It’s a Man’s Weed : Mainstream Online News and Visibility During America’s New Marijuana Legalization Era

University essay from Lunds universitet/Medie- och kommunikationsvetenskap; Lunds universitet/Institutionen för kommunikation och medier

Abstract: The aim of this thesis is to shed some light on the emerging mainstream news discourses connected to marijuana’s legalization in parts of the United States by asking who is most involved in these discourses, what connections involvement may have to social status and social factors, most significantly gender, as well as what a few discursive themes in marijuana-related coverage might be, and what further research could be most needed. The literature review focused on critical theory, as well as feminist journalism studies, celebrity studies, and other research connected to emerging discourses, in an effort to approach a topic with limited prior social scientific research from a social scientific viewpoint. Research was undertaken with a multi-method approach, and included a content analysis of marijuana-related news coverage from The Seattle Times during the months before and after specific marijuana legalization events took place, highlighting the gender and expert status of sources in coverage, as well as a critical discourse analysis of newsworthy personal disclosures of marijuana consumption by American presidents Barack Obama and Bill Clinton, and also famous musician and entrepreneur Snoop. Results from the content analysis indicate that men are more likely than women to appear as sources in marijuana coverage, that men are also more likely than women to appear as sources based on their professional expertise, and that the gender imbalance in marijuana coverage is very similar to gender imbalances found in other studies of news sources. Insights from the discourse analysis suggest that attitudes about marijuana may be shifting in such a way that marijuana consumption may still be least stigmatized in the context of regrettable youth activities, but that changing laws permitting consumption only by those age 21 and over, in concert with commercialized messages in media, may have begun to lay the groundwork for de- stigmatizing adult consumption. Suggestions for further research include closer looks at the nature and impact of commercialization on marijuana-related discourses, as well as studies of the relationship(s) between gender, race, industry participation, and media coverage.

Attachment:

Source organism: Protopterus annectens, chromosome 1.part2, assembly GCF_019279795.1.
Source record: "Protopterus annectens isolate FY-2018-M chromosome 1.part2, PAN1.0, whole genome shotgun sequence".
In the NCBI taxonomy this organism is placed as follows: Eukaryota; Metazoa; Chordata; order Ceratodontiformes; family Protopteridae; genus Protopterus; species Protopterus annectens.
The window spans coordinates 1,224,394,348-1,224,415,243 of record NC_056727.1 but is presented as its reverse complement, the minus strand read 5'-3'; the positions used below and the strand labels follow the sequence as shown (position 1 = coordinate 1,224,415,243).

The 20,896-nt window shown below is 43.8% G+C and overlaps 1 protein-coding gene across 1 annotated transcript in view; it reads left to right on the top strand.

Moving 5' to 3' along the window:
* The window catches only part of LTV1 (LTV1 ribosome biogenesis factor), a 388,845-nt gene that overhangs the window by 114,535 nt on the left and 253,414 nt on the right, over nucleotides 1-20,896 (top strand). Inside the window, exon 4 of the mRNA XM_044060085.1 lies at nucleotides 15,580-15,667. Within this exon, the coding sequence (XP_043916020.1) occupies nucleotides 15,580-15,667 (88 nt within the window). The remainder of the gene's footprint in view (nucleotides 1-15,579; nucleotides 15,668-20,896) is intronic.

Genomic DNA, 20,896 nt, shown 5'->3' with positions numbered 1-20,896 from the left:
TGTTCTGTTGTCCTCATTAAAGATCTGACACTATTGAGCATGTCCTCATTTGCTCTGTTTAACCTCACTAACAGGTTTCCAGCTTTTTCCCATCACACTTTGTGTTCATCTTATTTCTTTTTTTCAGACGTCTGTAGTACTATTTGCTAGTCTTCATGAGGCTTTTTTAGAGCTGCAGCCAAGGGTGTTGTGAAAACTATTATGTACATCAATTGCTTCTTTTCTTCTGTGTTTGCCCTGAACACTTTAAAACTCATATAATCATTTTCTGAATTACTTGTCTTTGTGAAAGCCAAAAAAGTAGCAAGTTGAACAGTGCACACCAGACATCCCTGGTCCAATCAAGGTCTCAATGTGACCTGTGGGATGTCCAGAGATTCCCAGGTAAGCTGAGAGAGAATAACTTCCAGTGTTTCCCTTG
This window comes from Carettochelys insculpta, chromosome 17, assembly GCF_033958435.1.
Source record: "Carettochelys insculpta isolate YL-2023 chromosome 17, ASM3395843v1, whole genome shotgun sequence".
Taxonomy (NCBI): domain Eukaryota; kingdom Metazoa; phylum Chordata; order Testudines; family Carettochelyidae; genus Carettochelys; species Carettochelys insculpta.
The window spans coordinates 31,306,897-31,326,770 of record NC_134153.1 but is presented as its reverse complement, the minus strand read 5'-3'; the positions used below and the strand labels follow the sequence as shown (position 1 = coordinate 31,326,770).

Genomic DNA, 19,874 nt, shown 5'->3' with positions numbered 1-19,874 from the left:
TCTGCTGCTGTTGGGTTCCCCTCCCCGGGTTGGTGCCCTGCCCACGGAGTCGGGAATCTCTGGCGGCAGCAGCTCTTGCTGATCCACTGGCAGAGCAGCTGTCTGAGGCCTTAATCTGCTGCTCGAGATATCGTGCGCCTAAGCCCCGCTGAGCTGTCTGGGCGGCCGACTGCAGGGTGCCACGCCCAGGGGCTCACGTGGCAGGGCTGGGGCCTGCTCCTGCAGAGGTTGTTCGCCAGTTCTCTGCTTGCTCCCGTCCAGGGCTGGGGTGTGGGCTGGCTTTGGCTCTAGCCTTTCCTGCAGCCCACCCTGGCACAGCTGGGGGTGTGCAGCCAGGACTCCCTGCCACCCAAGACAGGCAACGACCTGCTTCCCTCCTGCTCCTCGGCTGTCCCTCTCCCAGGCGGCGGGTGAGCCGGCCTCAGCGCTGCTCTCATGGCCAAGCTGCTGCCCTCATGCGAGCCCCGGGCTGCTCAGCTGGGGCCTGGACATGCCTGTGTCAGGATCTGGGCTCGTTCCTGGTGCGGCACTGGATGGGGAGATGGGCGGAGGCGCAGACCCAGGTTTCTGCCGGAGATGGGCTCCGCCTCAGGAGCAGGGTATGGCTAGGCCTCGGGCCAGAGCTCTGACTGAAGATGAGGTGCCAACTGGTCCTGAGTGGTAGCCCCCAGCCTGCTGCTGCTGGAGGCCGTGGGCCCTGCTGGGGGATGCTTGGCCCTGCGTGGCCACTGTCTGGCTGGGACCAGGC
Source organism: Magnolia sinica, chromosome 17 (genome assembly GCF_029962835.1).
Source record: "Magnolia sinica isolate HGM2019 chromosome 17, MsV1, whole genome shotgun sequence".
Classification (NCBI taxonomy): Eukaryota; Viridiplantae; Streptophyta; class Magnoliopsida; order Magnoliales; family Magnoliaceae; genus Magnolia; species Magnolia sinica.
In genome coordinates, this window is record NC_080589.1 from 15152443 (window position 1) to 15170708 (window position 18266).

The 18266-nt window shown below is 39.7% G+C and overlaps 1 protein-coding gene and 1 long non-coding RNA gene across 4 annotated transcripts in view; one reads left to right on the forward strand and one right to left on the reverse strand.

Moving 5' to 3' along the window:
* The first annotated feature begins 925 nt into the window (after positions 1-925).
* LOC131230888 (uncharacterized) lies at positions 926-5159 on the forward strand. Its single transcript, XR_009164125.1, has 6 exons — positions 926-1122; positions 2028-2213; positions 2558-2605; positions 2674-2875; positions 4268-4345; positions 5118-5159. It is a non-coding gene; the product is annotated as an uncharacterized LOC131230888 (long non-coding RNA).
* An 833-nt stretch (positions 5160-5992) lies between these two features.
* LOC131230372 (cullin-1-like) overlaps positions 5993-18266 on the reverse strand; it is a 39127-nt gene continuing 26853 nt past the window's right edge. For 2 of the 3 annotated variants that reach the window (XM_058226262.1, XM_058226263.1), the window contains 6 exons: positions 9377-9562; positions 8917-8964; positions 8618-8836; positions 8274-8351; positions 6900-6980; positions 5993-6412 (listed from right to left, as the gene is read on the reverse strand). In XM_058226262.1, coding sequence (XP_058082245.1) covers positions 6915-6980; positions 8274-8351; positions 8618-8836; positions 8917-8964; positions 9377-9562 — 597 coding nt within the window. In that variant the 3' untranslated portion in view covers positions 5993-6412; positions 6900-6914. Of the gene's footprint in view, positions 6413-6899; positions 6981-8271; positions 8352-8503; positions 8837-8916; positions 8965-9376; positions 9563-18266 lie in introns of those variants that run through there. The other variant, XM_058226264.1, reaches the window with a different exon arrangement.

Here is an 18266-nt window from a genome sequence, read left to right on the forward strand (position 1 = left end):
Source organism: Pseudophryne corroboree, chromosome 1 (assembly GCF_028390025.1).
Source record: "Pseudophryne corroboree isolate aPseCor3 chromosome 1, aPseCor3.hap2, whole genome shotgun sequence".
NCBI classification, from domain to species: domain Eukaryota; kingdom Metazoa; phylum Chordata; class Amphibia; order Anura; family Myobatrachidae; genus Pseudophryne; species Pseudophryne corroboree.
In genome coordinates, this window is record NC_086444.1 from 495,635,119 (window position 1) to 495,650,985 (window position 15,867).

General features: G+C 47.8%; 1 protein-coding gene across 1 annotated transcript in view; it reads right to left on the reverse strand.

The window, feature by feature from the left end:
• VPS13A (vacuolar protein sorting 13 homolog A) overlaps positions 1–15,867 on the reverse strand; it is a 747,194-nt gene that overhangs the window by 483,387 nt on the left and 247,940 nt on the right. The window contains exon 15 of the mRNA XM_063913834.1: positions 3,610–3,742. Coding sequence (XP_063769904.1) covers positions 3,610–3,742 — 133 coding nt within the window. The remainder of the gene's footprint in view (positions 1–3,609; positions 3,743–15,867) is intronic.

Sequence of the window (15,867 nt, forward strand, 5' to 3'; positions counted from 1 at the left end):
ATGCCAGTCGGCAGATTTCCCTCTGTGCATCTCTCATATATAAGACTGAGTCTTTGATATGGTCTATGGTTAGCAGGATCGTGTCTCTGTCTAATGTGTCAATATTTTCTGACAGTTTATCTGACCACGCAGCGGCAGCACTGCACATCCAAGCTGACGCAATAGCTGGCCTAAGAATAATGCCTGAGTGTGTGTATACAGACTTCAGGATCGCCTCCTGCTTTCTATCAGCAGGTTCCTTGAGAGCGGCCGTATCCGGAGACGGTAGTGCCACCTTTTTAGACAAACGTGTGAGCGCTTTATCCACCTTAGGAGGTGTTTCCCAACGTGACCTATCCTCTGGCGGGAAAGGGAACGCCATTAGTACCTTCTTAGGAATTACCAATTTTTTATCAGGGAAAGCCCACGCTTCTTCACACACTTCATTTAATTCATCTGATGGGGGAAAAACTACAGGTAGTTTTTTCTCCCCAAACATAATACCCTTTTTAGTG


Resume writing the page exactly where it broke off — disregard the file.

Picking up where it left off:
AT THIS PAGE YOU CAN DOWNLOAD THE WHOLE ESSAY. (follow the link to the next page)